Where water meets
4 ii 1998
I have entitled this article "where water meets" because each of the pieces I have chosen concerns moments and places at the edge of water. Swimming the Reef is an auditory remembrance of a swim through a reef environment. Kits Beach Soundwalk begins at Kits Beach in Vancouver, then travels to a world of high frequencies that the beach evokes. Liquid Metal explores the visual, tactile and auditory resonances of the surface of water, meeting air. Welcome to the water's edge!
The idea of edges meeting is also an important one in both acoustic ecology and feminist theory. Acoustic ecology explores the relationships among sounds within an environment, and soundscape composers do this through the recording of those sounds and their later re-presentation in a somewhat different, heightened, edited or composed form. An early example of this kind of work is Presque Rien #1, by Luc Ferrari, in which he worked with the sounds of a beach around sunrise--the edge of water and land, as well as the edge of night and day. Working at the margins of two environments or states allows a soundscape composer to bring attention to what joins them as well as what separates them.
Feminist theory is also concerned with margins and perceptions of different states. Teresa de Lauretis talks of the "doubled consciousness" of women who work with technology, who are at once situated as the subject, rational, ordering reality with technology-- as well as stereotypically constructed as the object, irrational, close to Nature. de Lauretis says that this position keeps women film-makers (and I would add, electroacoustic composers), always on the edge of these states of mind, and always questioning them.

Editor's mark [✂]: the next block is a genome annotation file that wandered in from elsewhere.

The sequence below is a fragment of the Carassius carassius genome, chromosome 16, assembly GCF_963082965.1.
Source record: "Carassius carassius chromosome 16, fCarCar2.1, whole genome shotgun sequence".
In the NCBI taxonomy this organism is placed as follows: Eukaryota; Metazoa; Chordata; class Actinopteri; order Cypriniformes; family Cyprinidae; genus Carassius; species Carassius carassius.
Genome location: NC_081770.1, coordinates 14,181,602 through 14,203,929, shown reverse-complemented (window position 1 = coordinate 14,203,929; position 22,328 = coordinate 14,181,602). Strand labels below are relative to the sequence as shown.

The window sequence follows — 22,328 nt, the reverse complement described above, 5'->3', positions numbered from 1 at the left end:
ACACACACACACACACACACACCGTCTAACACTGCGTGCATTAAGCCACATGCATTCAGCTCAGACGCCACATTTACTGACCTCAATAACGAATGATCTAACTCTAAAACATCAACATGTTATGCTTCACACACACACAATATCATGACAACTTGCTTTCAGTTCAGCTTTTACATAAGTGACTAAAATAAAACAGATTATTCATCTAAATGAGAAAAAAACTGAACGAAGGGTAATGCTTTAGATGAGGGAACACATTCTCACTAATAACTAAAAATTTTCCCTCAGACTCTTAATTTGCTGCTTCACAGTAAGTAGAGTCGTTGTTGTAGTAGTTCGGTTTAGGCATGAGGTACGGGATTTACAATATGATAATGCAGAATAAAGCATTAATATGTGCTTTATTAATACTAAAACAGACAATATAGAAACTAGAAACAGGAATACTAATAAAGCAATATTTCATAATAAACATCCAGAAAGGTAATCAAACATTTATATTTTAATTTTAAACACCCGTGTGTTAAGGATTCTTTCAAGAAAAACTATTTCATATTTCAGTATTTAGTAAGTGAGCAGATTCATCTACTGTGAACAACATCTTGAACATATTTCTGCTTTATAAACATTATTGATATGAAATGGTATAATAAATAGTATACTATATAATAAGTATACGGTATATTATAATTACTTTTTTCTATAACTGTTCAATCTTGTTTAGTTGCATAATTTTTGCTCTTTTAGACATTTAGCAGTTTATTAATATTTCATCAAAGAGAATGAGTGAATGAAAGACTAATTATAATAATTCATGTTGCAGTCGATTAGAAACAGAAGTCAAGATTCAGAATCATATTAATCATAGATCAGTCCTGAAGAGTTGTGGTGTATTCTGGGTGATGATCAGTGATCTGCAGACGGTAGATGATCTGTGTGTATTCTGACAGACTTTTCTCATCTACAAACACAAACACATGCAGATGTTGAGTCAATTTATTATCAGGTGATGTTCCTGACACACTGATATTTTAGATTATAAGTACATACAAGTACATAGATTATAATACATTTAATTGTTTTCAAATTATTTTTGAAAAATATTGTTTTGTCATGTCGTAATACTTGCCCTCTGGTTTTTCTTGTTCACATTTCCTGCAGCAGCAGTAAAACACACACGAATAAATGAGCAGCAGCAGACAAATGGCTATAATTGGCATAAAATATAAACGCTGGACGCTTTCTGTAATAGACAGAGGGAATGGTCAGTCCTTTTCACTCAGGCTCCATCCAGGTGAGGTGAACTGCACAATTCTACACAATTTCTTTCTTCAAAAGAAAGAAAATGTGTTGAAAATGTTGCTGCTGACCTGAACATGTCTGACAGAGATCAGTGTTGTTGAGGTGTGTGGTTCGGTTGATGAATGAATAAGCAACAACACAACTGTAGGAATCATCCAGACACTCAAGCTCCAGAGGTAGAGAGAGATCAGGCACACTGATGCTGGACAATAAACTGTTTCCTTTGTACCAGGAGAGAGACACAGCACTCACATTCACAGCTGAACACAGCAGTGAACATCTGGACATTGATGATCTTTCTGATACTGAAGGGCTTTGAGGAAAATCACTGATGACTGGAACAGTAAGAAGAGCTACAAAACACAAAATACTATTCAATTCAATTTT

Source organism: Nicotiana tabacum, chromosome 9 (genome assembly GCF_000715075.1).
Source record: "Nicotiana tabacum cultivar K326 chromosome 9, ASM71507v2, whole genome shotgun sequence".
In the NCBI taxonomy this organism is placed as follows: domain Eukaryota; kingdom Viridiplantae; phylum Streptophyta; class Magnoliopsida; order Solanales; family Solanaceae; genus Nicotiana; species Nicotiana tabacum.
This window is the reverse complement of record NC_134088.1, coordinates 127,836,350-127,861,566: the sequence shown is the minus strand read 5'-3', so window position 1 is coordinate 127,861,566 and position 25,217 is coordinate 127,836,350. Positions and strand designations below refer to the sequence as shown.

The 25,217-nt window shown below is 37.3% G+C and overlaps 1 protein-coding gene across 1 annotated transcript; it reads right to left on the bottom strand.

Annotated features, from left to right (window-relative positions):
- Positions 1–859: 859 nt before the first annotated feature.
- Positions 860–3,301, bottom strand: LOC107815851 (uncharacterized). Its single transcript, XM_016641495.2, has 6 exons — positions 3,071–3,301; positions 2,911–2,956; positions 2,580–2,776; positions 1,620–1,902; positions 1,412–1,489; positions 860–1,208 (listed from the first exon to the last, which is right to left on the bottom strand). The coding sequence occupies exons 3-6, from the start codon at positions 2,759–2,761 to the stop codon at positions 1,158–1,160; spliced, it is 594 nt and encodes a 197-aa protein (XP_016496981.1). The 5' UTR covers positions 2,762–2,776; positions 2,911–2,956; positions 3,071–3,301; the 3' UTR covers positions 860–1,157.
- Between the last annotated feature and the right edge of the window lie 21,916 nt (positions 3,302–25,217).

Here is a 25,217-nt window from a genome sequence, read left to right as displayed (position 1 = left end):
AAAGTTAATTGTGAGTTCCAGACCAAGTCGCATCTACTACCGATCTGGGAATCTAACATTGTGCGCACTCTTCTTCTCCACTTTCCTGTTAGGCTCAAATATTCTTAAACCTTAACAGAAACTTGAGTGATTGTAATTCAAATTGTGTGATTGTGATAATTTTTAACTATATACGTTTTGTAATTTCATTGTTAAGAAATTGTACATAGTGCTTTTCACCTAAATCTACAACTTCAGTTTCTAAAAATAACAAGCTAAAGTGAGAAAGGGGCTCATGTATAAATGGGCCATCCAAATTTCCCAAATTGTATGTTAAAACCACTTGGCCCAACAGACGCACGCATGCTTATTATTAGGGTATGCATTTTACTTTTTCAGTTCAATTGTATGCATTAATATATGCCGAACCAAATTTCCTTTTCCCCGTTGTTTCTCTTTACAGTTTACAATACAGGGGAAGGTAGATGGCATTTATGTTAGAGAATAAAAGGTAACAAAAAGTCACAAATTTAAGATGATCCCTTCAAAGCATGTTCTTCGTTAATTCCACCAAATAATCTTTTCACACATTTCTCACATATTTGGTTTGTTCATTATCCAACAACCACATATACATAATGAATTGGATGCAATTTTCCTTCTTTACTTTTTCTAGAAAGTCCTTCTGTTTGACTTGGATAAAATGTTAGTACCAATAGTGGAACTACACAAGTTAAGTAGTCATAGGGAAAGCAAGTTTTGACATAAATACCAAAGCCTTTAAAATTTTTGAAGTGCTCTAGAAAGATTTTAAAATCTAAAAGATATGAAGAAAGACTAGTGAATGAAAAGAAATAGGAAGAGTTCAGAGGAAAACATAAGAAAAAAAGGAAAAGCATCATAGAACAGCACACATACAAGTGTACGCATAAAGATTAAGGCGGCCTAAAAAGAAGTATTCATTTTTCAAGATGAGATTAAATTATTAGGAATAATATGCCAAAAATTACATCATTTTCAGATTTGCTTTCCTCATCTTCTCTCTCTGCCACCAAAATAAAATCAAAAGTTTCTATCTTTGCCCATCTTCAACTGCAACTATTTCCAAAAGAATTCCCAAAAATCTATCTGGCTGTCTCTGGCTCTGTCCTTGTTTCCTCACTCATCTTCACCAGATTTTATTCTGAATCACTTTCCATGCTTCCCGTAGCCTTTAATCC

This is not to say that all of the work of these composers concerns itself with environmental edges. All have done a variety of work, which you will see from reading the bios below, and by linking to our websites. As curator of a concert at Concordia University, I sought to explore this particular aspect of our work, to understand better how in this way our edges meet.
Andra McCartney is a soundscape artist who creates multimedia works, audio postcards, radio art, and works for dance. She is the mother of two teenage children, who (although they prefer heavy metal) often take part in her audio work. Andra co-hosts "Auditory Transitory" on CIUT Toronto 89.5 Monday midnights, a weekly radio show devoted to soundscape composition and radio art. She is currently completing a PhD in Music at York University in Toronto, creating a CD ROM dissertation about Vancouver soundscape composer Hildegard Westerkamp. She is a board member of the Canadian Electroacoustic Community and the Canadian Association for Sound Ecology.
Beneath the waves, I heard my breathing, heartbeat, pounding surf. The beautiful fish and coral were beyond my ears. This piece transforms their spoken names-tomtate, angelfish, barracuda, fan, brain-to mimic their movements, forms, and colours. Surf recorded at Palmiste, Grenada; All Soul's Day, 1990.
Hildegard Westerkamp emigrated to Canada in 1968 and gave birth to her daughter in 1977. After completing her music studies in the early seventies her ears were drawn beyond music to the acoustic environment as a broader cultural context or place for intense listening. Whether as a composer, educator, or radio artist most of her work since the mid-seventies has centred around environmental sound and acoustic ecology. She has taught acoustic communication at Simon Fraser University (1981-1991) and has conducted soundscape workshops internationally. She is a founding member of the World Forum for Acoustic Ecology (WFAE) and was the editor of the Soundscape Newsletter for several years. The majority of her compositions deal with aspects of the acoustic environment.
Kits Beach Soundwalk (1989)
About ten years ago I produced and hosted a radio program on Vancouver Cooperative Radio called Soundwalking, in which I took the listener to different locations in and around the city and explored them acoustically. Kits Beach Soundwalk is a compositional extension of this original idea.